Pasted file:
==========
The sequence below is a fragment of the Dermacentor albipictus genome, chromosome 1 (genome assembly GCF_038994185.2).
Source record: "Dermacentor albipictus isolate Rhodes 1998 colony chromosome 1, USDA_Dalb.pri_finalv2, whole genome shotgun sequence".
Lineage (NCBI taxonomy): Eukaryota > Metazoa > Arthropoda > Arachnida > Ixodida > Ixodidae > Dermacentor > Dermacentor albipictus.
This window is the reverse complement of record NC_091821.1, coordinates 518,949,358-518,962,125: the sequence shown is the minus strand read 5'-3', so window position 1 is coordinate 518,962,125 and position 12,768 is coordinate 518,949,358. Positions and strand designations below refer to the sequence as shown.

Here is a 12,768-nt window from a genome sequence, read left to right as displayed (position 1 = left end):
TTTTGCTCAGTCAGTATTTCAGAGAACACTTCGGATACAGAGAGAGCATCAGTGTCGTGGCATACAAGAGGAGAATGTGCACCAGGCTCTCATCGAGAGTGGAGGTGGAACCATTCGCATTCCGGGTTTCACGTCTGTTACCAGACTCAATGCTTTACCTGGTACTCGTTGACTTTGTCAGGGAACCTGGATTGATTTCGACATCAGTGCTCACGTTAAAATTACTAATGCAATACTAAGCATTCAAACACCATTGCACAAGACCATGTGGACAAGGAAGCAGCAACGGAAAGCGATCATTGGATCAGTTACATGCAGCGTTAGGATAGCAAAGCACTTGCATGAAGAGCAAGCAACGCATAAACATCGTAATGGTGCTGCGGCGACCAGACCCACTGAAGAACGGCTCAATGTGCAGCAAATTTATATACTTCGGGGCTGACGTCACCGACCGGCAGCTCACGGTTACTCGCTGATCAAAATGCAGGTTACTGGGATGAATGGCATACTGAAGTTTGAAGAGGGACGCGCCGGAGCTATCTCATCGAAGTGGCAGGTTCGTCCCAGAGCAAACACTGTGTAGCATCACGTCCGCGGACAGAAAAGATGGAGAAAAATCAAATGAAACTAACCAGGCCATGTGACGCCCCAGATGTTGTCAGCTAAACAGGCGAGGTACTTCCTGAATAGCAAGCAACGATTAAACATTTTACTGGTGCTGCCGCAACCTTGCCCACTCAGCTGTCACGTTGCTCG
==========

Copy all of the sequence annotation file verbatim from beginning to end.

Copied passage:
The sequence below is a fragment of the Dermacentor albipictus genome, chromosome 1 (genome assembly GCF_038994185.2).
Source record: "Dermacentor albipictus isolate Rhodes 1998 colony chromosome 1, USDA_Dalb.pri_finalv2, whole genome shotgun sequence".
Lineage (NCBI taxonomy): Eukaryota > Metazoa > Arthropoda > Arachnida > Ixodida > Ixodidae > Dermacentor > Dermacentor albipictus.
This window is the reverse complement of record NC_091821.1, coordinates 518,949,358-518,962,125: the sequence shown is the minus strand read 5'-3', so window position 1 is coordinate 518,962,125 and position 12,768 is coordinate 518,949,358. Positions and strand designations below refer to the sequence as shown.

Here is a 12,768-nt window from a genome sequence, read left to right as displayed (position 1 = left end):
TTTTGCTCAGTCAGTATTTCAGAGAACACTTCGGATACAGAGAGAGCATCAGTGTCGTGGCATACAAGAGGAGAATGTGCACCAGGCTCTCATCGAGAGTGGAGGTGGAACCATTCGCATTCCGGGTTTCACGTCTGTTACCAGACTCAATGCTTTACCTGGTACTCGTTGACTTTGTCAGGGAACCTGGATTGATTTCGACATCAGTGCTCACGTTAAAATTACTAATGCAATACTAAGCATTCAAACACCATTGCACAAGACCATGTGGACAAGGAAGCAGCAACGGAAAGCGATCATTGGATCAGTTACATGCAGCGTTAGGATAGCAAAGCACTTGCATGAAGAGCAAGCAACGCATAAACATCGTAATGGTGCTGCGGCGACCAGACCCACTGAAGAACGGCTCAATGTGCAGCAAATTTATATACTTCGGGGCTGACGTCACCGACCGGCAGCTCACGGTTACTCGCTGATCAAAATGCAGGTTACTGGGATGAATGGCATACTGAAGTTTGAAGAGGGACGCGCCGGAGCTATCTCATCGAAGTGGCAGGTTCGTCCCAGAGCAAACACTGTGTAGCATCACGTCCGCGGACAGAAAAGATGGAGAAAAATCAAATGAAACTAACCAGGCCATGTGACGCCCCAGATGTTGTCAGCTAAACAGGCGAGGTACTTCCTGAATAGCAAGCAACGATTAAACATTTTACTGGTGCTGCCGCAACCTTGCCCACTCAGCTGTCACGTTGCTCG